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Security of Supply and System Adequacy

The peak demand (or peak load) of electricity in Europe is constantly increasing. Over the coming years, the UCTE expects a rise in peak demand of around 1.6 - 1.7 per cent per year (compared with 2 per cent up to 2007) (Figure 6.1). The peak demand is a strategic parameter, since it determines the required generating and transmission capacities. As a matter of convention, for system design purposes, peak load values at specific points during the year are being considered, namely in January and July.

Figure 6.1: Overview of Growth in Electricity Demand in the UCTE Area


Figure 6.1 Overview of growth in electricity demand in the UCTE area (UCTE, 2008)

Note: The above image shows the national annual energy consumption growth rate (2006 with respect to 2005)

Source: UCTE, 2008

The way in which the power system can match the evolution in electricity demand is expressed as ‘system adequacy’. System adequacy measures the ability of a power system to cope with its load in all the steady states it may operate under standard conditions. This adequacy has different components:

  • The ability of the generation assets to cover the peak load, taking into account uncertainties in the generation availability and load level; and
  • The ability of the transmission system to perform, with the flexibility provided by interconnection and import and export flows

System operators are responsible for maintaining system adequacy at a defined high level. In other words, they should ensure that the generation system is able to cover the peak demand, avoiding loss-of-load events, for a given security of supply. The various national regulations regarding this 'security of supply' range from a 99 per cent security level (in 1 out of 100 years the peak load cannot be covered, such as in Germany) to 91 per cent (1 event in 10 years, such as in the UK).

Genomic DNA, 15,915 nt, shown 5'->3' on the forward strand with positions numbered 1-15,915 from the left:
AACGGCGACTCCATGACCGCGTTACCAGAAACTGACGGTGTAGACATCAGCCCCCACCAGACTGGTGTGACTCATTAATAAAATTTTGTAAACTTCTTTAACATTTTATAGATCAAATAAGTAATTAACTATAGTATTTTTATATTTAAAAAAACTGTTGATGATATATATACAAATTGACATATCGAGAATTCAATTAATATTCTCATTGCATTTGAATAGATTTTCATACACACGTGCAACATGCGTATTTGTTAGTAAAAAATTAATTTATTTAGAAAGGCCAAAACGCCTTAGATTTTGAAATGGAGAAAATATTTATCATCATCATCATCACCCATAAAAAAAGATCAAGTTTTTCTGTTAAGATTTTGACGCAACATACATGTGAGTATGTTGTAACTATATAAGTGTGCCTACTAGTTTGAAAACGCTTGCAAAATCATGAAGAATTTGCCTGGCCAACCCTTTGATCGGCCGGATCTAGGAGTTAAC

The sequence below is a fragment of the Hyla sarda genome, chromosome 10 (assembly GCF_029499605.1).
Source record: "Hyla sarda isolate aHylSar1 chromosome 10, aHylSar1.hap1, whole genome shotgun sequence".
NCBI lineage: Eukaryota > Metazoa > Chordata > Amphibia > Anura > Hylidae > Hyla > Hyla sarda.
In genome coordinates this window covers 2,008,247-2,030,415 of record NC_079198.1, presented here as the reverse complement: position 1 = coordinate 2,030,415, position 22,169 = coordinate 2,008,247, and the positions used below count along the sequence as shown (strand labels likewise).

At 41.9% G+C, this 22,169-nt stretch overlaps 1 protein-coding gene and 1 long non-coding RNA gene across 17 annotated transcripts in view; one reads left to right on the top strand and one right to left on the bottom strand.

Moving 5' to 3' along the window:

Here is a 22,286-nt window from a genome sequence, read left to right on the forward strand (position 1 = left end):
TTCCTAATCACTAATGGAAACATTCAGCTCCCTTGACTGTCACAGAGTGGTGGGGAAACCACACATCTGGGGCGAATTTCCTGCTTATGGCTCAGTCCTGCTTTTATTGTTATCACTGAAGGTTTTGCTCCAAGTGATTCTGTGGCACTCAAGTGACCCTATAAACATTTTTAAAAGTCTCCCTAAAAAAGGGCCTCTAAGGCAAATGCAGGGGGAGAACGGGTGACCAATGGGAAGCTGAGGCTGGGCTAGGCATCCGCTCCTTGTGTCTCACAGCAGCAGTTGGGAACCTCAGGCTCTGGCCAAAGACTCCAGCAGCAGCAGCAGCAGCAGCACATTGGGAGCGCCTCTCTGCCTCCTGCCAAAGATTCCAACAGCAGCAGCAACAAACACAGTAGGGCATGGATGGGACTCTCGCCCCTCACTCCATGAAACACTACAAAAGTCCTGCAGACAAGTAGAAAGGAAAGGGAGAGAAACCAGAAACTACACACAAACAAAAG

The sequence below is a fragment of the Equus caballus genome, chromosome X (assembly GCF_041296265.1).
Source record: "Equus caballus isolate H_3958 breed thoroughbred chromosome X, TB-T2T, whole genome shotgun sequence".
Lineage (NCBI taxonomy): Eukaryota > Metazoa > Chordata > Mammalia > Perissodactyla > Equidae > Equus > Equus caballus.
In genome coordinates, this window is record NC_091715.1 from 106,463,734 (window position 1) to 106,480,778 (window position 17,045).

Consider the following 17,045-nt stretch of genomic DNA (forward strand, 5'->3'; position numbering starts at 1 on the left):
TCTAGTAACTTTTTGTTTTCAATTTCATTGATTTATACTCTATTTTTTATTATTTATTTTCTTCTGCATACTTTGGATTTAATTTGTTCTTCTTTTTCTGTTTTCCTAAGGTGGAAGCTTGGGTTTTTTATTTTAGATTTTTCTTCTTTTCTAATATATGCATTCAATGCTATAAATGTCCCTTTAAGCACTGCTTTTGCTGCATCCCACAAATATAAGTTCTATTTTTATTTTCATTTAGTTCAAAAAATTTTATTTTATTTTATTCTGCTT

As the whole European system is interconnected, it is logical for national TSOs to harmonise their approaches towards system adequacy. This is addressed mainly by the larger systems, such as UCTE, the Nordic system, the British and Irish systems. The assessment methods of generation adequacy can be deterministic or probabilistic, or a combination of both. Even from a national point of view, the system adequacy assessment involves trans-national issues. This is because, at the moment of peak load, it may be necessary to have access to power produced by a neighbouring country, so the transmission system should be able to carry and direct these trans-national power flows.

The UCTE system’s adequacy is being annually reviewed over a period of ten years. Generation adequacy assessment is based on the estimation of 'remaining capacity', which can be interpreted as:

  • The capacity needed by the system to cover the difference between the peak load of each country and the load at the UCTE synchronous reference time ('margin against peak load'); or
  • Exceptional demand variation and unplanned outages that the system operators have to cover with additional reserves.

Generation adequacy assessment underscores how each country could satisfy its interior load with the available national capacity. Transmission adequacy assessment then investigates whether the transmission system is large enough to enable the potential imports and exports resulting from various national power balances, thus improving the reliability of the European power system.

In the Nordel zone, TSOs still conduct these reviews, but theoretically the electricity market price signals are considered sufficient to trigger the building of new capacity to fulfil adequacy needs. As long as the results of the reviews are positive, there is no need to keep reserves in the power system. However, in many countries, a number of contracts are drawn up to ensure that there is spare capacity available in extreme loading situations, often with older plants or loads that can be switched on or off in critical situations.

In the adequacy estimation, each power plant is assigned a typical capacity value. This takes into account scheduled and unscheduled outages. There are no plants with a capacity value of 100 per cent, since there is always the possibility that capacity will not be available when required. In its forecast, the UCTE is looking at increasing shares of wind power in the coming years. It is clear from the UCTE system adequacy forecasts that there is not yet a national TSO standard for the determination of wind power’s capacity credit.

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